“Rent is too damn high ’cause the laws are too damn stupid”

Real estate attorney Stephen Meister blasts rent control, historic districts and property taxes

New York /
Mar.March 06, 2014 05:05 PM

New York City’s archaic rent-stabilization and rent-control laws — along with aggressive creation of historic districts and property-taxes that favor ownership — are to blame for the city’s housing shortage and exorbitant rents, according to noted real estate attorney Stephen Meister.

“The rent is too damn high,” he said, “because the laws are too damn stupid.”

Meister, a partner with the law firm Meister Seelig & Fein, who represented investors in the Empire State Building looking to block the building’s initial public offering, added that “it would take the salary of the U.S. president to afford a Tribeca two-bedroom.”

The attorney was addressing the B’nai B’rith Real Estate luncheon at the Cornell Club. Attendees included Stellar Management’s Laurence Gluck, Douglaston Development’s Jeffrey Levine, Cammeby’s International Group scion Avi Schron and Belvedere Capital’s Glen Siegel.

Meister said that the rent-stabilization and rent-control laws had led to a lack of new housing stock, as rent-stabilized and rent-controlled tenants tended to remain in their units and even passed them down to family members. Moreover, he claimed that the Bloomberg administration’s tendency to create historic districts – which protects all buildings within a defined area from development – prevented developers from creating much-needed housing stock, even at sites that had no historical significance.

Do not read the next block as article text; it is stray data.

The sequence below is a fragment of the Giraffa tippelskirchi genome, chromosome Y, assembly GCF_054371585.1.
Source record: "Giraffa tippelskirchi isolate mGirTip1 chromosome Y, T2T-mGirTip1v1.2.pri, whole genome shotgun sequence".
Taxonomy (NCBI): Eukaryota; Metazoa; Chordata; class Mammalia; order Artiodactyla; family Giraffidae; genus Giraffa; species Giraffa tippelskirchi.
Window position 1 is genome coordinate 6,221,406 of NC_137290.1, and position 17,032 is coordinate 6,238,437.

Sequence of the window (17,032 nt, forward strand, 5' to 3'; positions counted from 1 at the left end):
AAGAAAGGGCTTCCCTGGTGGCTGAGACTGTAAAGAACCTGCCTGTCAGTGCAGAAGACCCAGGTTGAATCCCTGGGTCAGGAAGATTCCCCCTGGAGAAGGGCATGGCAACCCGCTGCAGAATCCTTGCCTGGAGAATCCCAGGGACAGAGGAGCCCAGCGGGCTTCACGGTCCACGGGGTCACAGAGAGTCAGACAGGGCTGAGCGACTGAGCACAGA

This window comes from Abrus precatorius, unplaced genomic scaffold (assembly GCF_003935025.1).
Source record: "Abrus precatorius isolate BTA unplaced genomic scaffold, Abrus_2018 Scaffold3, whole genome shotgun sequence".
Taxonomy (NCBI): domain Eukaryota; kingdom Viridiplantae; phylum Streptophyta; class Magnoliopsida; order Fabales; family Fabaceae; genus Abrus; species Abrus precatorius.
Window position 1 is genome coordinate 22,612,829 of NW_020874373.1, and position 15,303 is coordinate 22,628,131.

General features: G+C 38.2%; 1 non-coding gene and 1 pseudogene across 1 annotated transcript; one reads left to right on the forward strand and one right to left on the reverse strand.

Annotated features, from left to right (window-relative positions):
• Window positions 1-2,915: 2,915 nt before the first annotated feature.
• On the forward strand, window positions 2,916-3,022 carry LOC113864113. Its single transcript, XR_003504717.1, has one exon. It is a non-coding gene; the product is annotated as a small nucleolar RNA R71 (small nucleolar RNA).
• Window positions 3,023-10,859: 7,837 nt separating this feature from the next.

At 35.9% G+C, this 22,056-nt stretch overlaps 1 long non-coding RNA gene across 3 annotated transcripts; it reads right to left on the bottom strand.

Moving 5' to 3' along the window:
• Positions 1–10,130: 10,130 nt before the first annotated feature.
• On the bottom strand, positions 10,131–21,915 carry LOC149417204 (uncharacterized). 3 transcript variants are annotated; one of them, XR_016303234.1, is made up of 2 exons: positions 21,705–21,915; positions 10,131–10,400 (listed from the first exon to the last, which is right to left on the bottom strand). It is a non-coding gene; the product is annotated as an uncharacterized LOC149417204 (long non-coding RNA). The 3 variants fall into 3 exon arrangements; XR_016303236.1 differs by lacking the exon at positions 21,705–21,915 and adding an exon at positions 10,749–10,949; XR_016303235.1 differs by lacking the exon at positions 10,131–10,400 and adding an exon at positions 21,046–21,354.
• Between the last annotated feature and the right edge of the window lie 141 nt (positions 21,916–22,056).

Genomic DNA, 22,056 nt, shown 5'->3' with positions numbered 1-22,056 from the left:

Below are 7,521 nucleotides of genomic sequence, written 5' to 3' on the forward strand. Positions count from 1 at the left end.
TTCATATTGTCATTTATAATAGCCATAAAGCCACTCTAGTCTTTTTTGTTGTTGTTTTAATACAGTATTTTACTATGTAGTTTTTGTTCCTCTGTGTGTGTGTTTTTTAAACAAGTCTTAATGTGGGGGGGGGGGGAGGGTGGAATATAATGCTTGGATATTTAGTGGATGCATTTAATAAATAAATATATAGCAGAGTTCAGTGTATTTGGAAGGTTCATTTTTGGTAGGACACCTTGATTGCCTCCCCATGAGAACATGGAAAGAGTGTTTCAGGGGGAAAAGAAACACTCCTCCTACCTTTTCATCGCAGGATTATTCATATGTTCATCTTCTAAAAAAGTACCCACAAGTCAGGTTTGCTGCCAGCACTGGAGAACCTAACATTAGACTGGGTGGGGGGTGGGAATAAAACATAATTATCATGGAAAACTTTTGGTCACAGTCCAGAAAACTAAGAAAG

During the Bloomberg years, the number of historic districts in the city jumped from 64 to 110.

“Historic districts give rise to NIMBYism,” Meister said, pointing to the example of 47 East 91st Street, where film director Woody Allen led a successful campaign to have the city’s Landmarks Preservation Commission reject a design for a planned 17-story apartment tower.

The city’s property tax laws skew heavily in favor of owner-occupied homes compared to rental buildings, Meister said. This meant that developers had no incentive to build more rental units, leading to “extraordinarily low and unhealthy” vacancy rates and sky-high prices.

He called for a repeal of succession rights, which allow family members of a rent-stabilized tenant to inherit the apartment at rent-stabilized rates when the tenant dies or leaves the apartment. If the rules were changed, he said, once rent-stabilized tenants left, a landlord would be able to tear down a building and put up a taller and newer one, creating more housing and ending the scourge of “buildings that are frozen in time like prehistoric mosquitoes.”

He suggested that free-market tenants should organize to increase their political clout, the way that rent-stabilized and rent-controlled tenants currently do. This would allow free-market tenants to push lawmakers to create policy that would allow for more housing at a lower cost.


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